Hi All - Any one know where I can get information on tidal flow direction, (localised)? I think that this might be useful when hunting out new features, anchoring and looking for scours etc. Regards Steve
Try your local yacht chandlers, and look in the charts section or books, and look for the Admiralty Tidal Atlas for your area. (Its a black and yellow A4 booklet). There will be a map inside for each hour of the tide showing tidal strength and direction. I think the detail may differ by area but I have the Isle of Wight and Solent one and wouldn't be without it. I keep it by the chart all the time. They are not expensive, and you can get them mail order. Last time I looked in Marine Superstore in Port Solent they were only a few quid each, and they don't go out of date like an Almanac. Hope that helps.
If you can lay your hands on Admiralty Chart 777, Land's End to Falmouth, it has ChrisP's diamonds on it, each with a letter in and in the bottom right of the chart it gives you the tidal flow for that diamond.
For instance diamond A is a couple of miles off Cape Cornwall and the legend says that 6 hours before HW the tidal flow is bearing 332 degrees at 04 kts on a spring and 0.2 kts on a neap, and gives this detail for every hour of the tide for that diamond and all the other eight diamonds on the chart.
Obviously can't put them all down here, but if you want to bang me an e-mail with the bit of coast you're interested in I'll send you all the tidal flow details you want for that bit of coast. I think I can scan them into the e-mail from the chart and then give you the LAT and LONG of the diamonds
Charts do have the mysterious purple diamonds ( a few) but the Tidal Atlas shows more detail of currents, and is easier to visualise because the map has arrows drawn all over it, showing direction of flow and thickness of line indicates strength. The chart table is more accurate for navigation as bearing and speed are given for each location. It it were me (and it is) I would buy both chart and Tidal Atlas. I'm not on commission either, wish I was...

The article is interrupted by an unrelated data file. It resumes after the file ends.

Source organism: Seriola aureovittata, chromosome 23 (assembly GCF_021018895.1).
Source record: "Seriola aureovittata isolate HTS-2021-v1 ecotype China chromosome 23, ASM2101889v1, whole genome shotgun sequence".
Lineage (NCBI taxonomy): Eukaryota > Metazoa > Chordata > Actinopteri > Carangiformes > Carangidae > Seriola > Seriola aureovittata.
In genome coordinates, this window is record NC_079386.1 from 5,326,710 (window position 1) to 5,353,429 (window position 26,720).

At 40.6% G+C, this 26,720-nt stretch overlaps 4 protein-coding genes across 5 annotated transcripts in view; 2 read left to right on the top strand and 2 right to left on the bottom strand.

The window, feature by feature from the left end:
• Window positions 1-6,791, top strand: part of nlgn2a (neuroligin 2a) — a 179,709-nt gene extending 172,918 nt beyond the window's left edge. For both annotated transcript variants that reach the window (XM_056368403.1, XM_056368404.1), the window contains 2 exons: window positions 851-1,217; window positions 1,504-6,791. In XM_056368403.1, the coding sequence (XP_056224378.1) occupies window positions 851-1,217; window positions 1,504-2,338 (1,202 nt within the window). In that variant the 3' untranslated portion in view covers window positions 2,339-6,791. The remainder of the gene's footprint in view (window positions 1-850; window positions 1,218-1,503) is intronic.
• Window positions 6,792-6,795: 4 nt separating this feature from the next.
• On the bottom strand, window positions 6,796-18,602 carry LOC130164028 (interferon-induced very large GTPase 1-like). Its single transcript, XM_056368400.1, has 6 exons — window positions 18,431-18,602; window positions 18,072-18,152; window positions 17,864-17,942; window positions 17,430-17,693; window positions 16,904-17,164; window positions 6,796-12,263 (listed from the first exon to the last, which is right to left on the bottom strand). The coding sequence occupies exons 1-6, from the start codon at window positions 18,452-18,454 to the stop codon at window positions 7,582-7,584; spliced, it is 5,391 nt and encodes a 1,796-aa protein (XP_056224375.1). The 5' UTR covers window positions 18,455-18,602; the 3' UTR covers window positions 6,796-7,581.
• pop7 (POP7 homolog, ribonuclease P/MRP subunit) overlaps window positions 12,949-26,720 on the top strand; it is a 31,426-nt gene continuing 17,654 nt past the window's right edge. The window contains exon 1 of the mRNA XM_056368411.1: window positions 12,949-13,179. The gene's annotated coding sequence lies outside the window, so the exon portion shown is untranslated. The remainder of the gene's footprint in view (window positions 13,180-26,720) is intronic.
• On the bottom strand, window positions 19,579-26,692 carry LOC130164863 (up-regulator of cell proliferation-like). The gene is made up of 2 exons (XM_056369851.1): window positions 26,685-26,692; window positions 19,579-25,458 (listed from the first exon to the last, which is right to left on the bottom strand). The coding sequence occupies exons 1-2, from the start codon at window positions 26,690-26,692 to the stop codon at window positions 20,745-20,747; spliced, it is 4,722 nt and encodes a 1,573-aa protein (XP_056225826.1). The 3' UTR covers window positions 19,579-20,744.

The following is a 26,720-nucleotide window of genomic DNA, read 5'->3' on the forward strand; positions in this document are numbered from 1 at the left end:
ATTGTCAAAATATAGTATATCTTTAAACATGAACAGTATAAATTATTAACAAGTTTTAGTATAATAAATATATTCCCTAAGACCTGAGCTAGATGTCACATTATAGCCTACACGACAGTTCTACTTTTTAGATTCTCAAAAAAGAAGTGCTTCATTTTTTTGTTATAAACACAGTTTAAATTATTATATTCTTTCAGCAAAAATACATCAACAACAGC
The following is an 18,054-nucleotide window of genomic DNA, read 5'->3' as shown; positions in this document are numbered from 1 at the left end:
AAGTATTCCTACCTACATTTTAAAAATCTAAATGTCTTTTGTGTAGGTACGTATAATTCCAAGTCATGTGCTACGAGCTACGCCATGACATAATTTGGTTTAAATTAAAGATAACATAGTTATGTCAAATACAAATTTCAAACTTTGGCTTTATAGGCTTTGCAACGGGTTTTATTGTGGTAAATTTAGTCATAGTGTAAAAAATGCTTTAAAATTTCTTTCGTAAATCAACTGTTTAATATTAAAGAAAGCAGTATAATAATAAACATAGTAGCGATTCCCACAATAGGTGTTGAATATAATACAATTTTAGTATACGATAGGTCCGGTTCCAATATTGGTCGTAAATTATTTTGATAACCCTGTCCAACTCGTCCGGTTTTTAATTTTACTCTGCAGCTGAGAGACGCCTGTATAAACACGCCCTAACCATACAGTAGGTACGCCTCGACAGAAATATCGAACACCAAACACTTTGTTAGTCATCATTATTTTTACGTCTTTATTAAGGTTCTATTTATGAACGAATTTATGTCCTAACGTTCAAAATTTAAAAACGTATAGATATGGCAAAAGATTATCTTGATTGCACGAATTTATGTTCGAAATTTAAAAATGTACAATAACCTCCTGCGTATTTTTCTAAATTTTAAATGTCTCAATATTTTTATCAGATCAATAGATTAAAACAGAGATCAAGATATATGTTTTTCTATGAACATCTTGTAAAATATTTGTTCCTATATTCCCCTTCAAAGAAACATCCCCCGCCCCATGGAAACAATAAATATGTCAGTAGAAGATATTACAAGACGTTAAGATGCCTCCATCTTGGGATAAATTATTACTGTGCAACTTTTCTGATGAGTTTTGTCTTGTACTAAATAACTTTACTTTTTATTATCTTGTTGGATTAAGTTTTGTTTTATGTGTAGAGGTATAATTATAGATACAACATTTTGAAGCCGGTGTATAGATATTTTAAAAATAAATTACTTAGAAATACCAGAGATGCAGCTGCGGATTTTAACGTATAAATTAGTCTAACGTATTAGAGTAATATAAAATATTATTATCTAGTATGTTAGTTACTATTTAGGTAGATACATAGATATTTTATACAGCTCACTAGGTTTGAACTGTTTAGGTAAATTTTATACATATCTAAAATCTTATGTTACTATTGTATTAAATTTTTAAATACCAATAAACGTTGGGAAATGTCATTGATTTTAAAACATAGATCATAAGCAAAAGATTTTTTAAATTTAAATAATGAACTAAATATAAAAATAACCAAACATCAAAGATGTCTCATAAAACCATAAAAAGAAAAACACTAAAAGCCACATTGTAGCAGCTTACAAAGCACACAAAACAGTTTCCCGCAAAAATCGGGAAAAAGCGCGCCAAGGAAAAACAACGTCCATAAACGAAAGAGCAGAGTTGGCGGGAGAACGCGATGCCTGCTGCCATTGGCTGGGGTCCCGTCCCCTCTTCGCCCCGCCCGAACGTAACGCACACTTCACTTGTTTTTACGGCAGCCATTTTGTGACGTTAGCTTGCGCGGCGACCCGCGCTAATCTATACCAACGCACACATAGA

Cheers guys - Peter I was going to drop you a line simply because you are vitually a neighbor and I enjoy reading your posts!!!
Salar - many thanks I have already ordered a tide atlas on your recommendation - a customer of mine has Mylor Chandlery. Perhaps you could give me a few tips. My purpose in getting this info is to give me a bit of help when anchoring up on a mark. Obviously the wind is going to be a major factor that will determine where the baits end up but I do seem to be frequently 'missing' the ground after I put the pick in. I can find the mark and try to judge the likely drift direction but feel that I am 'off' too frequently. I freely admit that this is partly inexperience but in my defence we are finding marks - catching decent fish and have not had any of the total balls ups that we see on Falmouth slip every Sunday. We are not getting it wrong - just not a right as I think that we could.
Tip for you when anchoring a mark, the modern way is to arrive at the mark and drift for 10 min, zoom in the gps on the plotter screen and look at your snail trail. This is the direction you will drift when you eventually drop anchor. Motor up along the same line as the drift and drop anchor ahead of the mark. Drop back on the anchor warp until you are on the spot you want.
An older way was to have a couple of small buoys, floats and some thin line with a weight on the end. Sash weights are ideal. Get to your mark, drop one of the buoys over and drift back for a few mins. Drop the second. You now have 2 points of reference to either drift or set anchor over a chosen mark/wreck. This method is very good for drifting a wheck or reef as the buoys give you a fixed point of referance to judge your drift from
Cheers Chris - it's obvious really - and I think that we do do (doodooo!!) something like that, just probebly have not got the discipline to do the same thing every time - hence the inconsistent results (plus a tad unsure what the GPS is actually capable of telling us ). We are out this weekend and will try to apply a bit more method.